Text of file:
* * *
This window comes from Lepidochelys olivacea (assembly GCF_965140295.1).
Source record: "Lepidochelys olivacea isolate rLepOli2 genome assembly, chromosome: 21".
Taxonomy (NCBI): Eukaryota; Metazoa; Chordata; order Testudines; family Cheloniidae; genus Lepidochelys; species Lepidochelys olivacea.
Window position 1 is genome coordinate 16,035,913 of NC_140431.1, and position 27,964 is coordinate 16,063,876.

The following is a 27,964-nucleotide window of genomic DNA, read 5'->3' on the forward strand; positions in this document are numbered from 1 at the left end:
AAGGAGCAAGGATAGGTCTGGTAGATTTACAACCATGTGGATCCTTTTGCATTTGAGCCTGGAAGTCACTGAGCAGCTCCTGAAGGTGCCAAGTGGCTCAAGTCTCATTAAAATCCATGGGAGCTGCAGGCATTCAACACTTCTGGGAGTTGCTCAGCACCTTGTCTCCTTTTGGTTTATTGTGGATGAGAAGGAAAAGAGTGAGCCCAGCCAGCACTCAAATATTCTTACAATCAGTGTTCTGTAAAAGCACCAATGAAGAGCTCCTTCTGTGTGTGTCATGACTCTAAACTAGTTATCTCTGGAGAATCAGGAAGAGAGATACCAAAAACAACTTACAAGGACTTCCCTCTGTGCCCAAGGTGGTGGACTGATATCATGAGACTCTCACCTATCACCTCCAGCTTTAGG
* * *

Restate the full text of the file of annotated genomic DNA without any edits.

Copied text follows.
This window comes from Lepidochelys olivacea (assembly GCF_965140295.1).
Source record: "Lepidochelys olivacea isolate rLepOli2 genome assembly, chromosome: 21".
Taxonomy (NCBI): Eukaryota; Metazoa; Chordata; order Testudines; family Cheloniidae; genus Lepidochelys; species Lepidochelys olivacea.
Window position 1 is genome coordinate 16,035,913 of NC_140431.1, and position 27,964 is coordinate 16,063,876.

The following is a 27,964-nucleotide window of genomic DNA, read 5'->3' on the forward strand; positions in this document are numbered from 1 at the left end:
AAGGAGCAAGGATAGGTCTGGTAGATTTACAACCATGTGGATCCTTTTGCATTTGAGCCTGGAAGTCACTGAGCAGCTCCTGAAGGTGCCAAGTGGCTCAAGTCTCATTAAAATCCATGGGAGCTGCAGGCATTCAACACTTCTGGGAGTTGCTCAGCACCTTGTCTCCTTTTGGTTTATTGTGGATGAGAAGGAAAAGAGTGAGCCCAGCCAGCACTCAAATATTCTTACAATCAGTGTTCTGTAAAAGCACCAATGAAGAGCTCCTTCTGTGTGTGTCATGACTCTAAACTAGTTATCTCTGGAGAATCAGGAAGAGAGATACCAAAAACAACTTACAAGGACTTCCCTCTGTGCCCAAGGTGGTGGACTGATATCATGAGACTCTCACCTATCACCTCCAGCTTTAGG